There's a reason why some places are called "ghost towns" ;) 1,431 words
|Lana picked up the brochure on her way out of the saloon in Tombstone, Arizona.
"Take an honest-to-goodness covered wagon to an honest-to-goodness ghost town for a rollickin' good evening!"
That sounds like an honest-to-goodness, great idea! Lana thought with a smile. Her friend, Trish, wasn't feeling well on their vacation today and had decided to rest in their motel room. That left Lana to wander around town looking for things to do. This tour sounded like fun. She called the number on the flyer and booked a spot on the 4:00 PM tour.
When she arrived, she walked up to a strange old man with a torn, black cowboy hat and bad teeth. He gave her a lecherous smile.
"Ready?" he growled. His voice sounded like a lot like the rusty tailpipe of the '70-something Ford pickup dragging on dusty blacktop as it drove by.
Lana looked around. "Isn't anyone else coming on the tour?"
"Nope. Just you, muh dear."
Shit! Lana was a pretty, young girl, on a post-college tour of the country with Trish, her roommate and bestie. She wasn't exactly comfortable going to a deserted town by herself with this creepy old coot.
As she went to tell him she was canceling, he threw her backpack into the back of the covered wagon and hooked the wooden steps to the back of the wagon for her.
"Thank yeh fur bookin', young lady. Times is tough in these parts. Uh need evrah pinny uh can git!" He tipped his hat to her.
Damn! Poor guy! Now she couldn't bail, could she? She decided not to say anything; she just smiled at him as she climbed the steps and sat down in the wagon.
The man walked around to the front of the wagon and hopped on. He took the reins and gave a motion. The horses began a slow trot.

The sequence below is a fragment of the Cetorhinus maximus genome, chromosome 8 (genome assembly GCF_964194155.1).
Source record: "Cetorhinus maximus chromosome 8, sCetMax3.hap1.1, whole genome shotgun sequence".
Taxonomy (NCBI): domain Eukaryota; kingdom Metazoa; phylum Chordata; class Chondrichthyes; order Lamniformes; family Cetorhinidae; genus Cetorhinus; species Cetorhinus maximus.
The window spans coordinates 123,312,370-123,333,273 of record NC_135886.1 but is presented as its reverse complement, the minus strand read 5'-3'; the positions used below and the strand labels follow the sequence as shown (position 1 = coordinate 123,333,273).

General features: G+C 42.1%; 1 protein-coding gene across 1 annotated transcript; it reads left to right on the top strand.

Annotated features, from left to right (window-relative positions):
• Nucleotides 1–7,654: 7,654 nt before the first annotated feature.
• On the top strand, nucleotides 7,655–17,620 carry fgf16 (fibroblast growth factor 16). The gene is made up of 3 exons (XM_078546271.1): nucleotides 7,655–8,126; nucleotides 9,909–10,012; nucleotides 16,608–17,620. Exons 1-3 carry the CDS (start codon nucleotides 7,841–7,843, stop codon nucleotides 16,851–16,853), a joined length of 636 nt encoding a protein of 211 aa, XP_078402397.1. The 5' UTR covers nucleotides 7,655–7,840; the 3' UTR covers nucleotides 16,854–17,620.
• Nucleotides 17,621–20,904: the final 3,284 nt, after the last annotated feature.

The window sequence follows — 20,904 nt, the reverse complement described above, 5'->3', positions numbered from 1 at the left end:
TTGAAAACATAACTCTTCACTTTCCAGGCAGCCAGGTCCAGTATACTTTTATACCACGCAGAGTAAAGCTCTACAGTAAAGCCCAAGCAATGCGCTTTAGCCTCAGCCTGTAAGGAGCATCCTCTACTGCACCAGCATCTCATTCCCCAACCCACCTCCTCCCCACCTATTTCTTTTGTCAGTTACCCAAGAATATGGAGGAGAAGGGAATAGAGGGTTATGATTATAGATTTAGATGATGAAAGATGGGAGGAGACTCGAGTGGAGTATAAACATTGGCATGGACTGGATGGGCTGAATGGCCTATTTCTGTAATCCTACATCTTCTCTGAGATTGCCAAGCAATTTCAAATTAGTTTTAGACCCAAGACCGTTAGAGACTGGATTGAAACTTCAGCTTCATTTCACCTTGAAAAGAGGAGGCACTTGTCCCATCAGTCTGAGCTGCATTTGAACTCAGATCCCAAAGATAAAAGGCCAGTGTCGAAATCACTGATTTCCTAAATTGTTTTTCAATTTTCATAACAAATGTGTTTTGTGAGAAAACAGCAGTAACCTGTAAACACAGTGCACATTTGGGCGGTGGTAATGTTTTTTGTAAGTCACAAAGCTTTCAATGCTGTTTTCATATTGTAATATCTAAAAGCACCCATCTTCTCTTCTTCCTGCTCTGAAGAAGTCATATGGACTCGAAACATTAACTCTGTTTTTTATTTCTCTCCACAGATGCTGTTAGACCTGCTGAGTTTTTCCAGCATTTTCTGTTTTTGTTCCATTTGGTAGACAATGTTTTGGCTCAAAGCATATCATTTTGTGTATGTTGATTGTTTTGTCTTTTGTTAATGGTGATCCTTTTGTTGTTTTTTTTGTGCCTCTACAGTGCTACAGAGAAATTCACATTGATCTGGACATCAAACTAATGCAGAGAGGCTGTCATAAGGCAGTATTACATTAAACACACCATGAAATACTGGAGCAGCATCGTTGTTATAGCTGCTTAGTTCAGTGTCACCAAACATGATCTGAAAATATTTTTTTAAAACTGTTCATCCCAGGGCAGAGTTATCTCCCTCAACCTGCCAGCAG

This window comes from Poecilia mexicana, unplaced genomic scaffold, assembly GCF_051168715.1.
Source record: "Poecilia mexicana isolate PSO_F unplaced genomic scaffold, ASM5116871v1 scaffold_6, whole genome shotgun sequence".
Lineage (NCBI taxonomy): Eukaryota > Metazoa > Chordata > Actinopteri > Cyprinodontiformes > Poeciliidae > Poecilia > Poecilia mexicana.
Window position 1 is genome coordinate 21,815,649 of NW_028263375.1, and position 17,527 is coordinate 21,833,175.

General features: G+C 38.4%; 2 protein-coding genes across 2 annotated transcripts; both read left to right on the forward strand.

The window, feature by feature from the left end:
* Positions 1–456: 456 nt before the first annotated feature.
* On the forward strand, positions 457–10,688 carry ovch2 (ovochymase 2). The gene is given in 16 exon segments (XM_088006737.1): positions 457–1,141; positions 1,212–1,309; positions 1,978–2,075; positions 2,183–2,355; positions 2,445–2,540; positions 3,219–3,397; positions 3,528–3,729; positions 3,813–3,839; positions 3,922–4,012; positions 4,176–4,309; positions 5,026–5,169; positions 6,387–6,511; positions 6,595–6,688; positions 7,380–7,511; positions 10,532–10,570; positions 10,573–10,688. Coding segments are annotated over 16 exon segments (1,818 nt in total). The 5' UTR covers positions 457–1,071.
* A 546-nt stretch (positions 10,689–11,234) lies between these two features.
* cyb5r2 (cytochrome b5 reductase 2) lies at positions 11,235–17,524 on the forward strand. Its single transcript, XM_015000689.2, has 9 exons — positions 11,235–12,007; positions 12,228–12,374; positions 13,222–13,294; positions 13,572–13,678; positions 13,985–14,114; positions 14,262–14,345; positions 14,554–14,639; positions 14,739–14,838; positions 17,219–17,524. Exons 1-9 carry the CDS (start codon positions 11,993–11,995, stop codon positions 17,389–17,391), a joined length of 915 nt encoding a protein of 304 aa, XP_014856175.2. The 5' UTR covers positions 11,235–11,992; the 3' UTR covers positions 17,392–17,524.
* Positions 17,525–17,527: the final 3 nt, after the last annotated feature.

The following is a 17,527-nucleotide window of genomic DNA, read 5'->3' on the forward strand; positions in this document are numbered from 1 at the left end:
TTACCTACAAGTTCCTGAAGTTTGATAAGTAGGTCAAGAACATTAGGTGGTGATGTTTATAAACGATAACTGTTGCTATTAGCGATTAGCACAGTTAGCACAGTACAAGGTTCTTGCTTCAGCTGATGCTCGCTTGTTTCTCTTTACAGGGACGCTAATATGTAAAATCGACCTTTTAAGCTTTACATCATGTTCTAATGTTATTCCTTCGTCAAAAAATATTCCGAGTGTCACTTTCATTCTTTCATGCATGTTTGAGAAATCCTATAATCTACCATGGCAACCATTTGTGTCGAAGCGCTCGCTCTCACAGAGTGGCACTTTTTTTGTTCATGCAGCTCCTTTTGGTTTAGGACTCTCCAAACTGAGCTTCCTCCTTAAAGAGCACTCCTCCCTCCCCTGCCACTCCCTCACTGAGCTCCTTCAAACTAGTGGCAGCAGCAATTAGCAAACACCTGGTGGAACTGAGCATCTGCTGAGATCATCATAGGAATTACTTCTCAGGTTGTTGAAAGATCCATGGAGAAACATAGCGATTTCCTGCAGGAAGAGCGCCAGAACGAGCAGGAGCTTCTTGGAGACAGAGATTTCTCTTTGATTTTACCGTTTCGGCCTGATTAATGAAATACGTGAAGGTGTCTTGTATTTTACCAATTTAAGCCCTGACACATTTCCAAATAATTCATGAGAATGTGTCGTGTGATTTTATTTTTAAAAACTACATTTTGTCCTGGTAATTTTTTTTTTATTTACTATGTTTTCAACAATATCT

As the wagon bounced over the creviced dirt road, Lana's stomach churned. She tried to swallow down the bile that began to rise up her throat, when the man spoke again.
"They say there was uh man that done killed some girls out in this here town. That was some years back, though." The man spit off the side of the wagon, a dribble of tobacco juice rolling down his bushy beard.
Way to make me feel comfortable, old man! Lana thought, choking down a fresh wave of bile, the stomach acid biting at her raw throat.
"Them ladies was out here last they seen 'em. Never did find the bodies."
Lana leaned over the back of the wagon and threw up, vomitus splashing on the dusty dirt below.
Finally, the pair came to the ghost town for the tour. Wind whistled through the cacti and holes in the rotten wood of the buildings. Weathered, wooden doors clattered like monotone wind chimes. Rusty hinges squeaked like hawks diving for a rodent kill.
The wagon wobbled from side to side when the old man dismounted. Lana's stomach lurched one last time. She said a silent prayer of gratitude as creaky old thing finally came to rest, giving a sigh of acid-laden breath.
Lana staggered as she walked, hunched, under the covered wagon to the back. As she climbed out, she tried to stand up straight, her arms crossed over her roiling stomach. She almost succeeded. Sick, half-lidded eyes looked at the amused face of the old man.
"Sorry 'bout that there, miss. This kina ride ain't for ever'un."
Lana nodded in agreement. "You can say that again! Ugh..."
Finally, she managed to stand up straight, her stomach just now beginning to calm. She looked around.
"So what's the tour?" she asked, eager for some walking and fresh, musty air.
"Ackshly's lookin' like rain," the man said, his statement punctuated by a bright flash of lightning.
Lana looked westward to see a massive black thunderhead looming above in the darkening twilight.
"Prolly time to be gettin' inside. Best place is this here house," he said, hand indicating the dusty, aged collection of boards and broken windows nearby.